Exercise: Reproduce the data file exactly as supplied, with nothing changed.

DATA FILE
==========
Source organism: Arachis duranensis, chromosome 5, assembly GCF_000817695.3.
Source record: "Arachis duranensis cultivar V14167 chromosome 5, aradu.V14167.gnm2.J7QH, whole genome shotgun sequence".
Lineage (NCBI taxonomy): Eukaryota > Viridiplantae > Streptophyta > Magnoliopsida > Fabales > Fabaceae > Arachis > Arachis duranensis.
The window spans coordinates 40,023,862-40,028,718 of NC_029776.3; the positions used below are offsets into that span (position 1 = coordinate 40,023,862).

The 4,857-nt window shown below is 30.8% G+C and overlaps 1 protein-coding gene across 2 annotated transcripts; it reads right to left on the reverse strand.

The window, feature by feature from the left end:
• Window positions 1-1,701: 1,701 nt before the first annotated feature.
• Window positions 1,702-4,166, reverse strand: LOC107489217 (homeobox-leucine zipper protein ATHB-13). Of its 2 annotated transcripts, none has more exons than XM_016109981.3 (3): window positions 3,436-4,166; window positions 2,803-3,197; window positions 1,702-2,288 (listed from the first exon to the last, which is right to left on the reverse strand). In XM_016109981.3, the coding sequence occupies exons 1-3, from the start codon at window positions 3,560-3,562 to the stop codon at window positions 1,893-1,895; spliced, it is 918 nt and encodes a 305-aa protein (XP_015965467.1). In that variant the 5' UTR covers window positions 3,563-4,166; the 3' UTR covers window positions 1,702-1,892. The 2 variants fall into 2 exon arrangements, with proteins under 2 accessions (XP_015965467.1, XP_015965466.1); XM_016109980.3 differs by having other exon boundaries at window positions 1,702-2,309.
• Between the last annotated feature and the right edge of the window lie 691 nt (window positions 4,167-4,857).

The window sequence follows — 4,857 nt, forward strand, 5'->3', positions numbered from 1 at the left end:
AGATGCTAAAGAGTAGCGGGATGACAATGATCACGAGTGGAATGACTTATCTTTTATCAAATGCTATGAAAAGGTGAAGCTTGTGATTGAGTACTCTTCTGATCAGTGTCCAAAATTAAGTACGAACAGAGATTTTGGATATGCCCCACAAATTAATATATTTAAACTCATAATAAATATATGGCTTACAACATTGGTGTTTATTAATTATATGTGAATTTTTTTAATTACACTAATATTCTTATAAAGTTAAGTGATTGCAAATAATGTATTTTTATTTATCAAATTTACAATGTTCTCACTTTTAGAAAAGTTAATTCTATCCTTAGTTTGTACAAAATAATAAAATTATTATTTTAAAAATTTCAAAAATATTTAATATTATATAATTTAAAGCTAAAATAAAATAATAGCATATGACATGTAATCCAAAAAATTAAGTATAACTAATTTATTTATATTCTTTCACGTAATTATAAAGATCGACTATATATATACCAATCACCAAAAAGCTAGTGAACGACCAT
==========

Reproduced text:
Source organism: Arachis duranensis, chromosome 5, assembly GCF_000817695.3.
Source record: "Arachis duranensis cultivar V14167 chromosome 5, aradu.V14167.gnm2.J7QH, whole genome shotgun sequence".
Lineage (NCBI taxonomy): Eukaryota > Viridiplantae > Streptophyta > Magnoliopsida > Fabales > Fabaceae > Arachis > Arachis duranensis.
The window spans coordinates 40,023,862-40,028,718 of NC_029776.3; the positions used below are offsets into that span (position 1 = coordinate 40,023,862).

The 4,857-nt window shown below is 30.8% G+C and overlaps 1 protein-coding gene across 2 annotated transcripts; it reads right to left on the reverse strand.

The window, feature by feature from the left end:
• Window positions 1-1,701: 1,701 nt before the first annotated feature.
• Window positions 1,702-4,166, reverse strand: LOC107489217 (homeobox-leucine zipper protein ATHB-13). Of its 2 annotated transcripts, none has more exons than XM_016109981.3 (3): window positions 3,436-4,166; window positions 2,803-3,197; window positions 1,702-2,288 (listed from the first exon to the last, which is right to left on the reverse strand). In XM_016109981.3, the coding sequence occupies exons 1-3, from the start codon at window positions 3,560-3,562 to the stop codon at window positions 1,893-1,895; spliced, it is 918 nt and encodes a 305-aa protein (XP_015965467.1). In that variant the 5' UTR covers window positions 3,563-4,166; the 3' UTR covers window positions 1,702-1,892. The 2 variants fall into 2 exon arrangements, with proteins under 2 accessions (XP_015965467.1, XP_015965466.1); XM_016109980.3 differs by having other exon boundaries at window positions 1,702-2,309.
• Between the last annotated feature and the right edge of the window lie 691 nt (window positions 4,167-4,857).

The window sequence follows — 4,857 nt, forward strand, 5'->3', positions numbered from 1 at the left end:
AGATGCTAAAGAGTAGCGGGATGACAATGATCACGAGTGGAATGACTTATCTTTTATCAAATGCTATGAAAAGGTGAAGCTTGTGATTGAGTACTCTTCTGATCAGTGTCCAAAATTAAGTACGAACAGAGATTTTGGATATGCCCCACAAATTAATATATTTAAACTCATAATAAATATATGGCTTACAACATTGGTGTTTATTAATTATATGTGAATTTTTTTAATTACACTAATATTCTTATAAAGTTAAGTGATTGCAAATAATGTATTTTTATTTATCAAATTTACAATGTTCTCACTTTTAGAAAAGTTAATTCTATCCTTAGTTTGTACAAAATAATAAAATTATTATTTTAAAAATTTCAAAAATATTTAATATTATATAATTTAAAGCTAAAATAAAATAATAGCATATGACATGTAATCCAAAAAATTAAGTATAACTAATTTATTTATATTCTTTCACGTAATTATAAAGATCGACTATATATATACCAATCACCAAAAAGCTAGTGAACGACCAT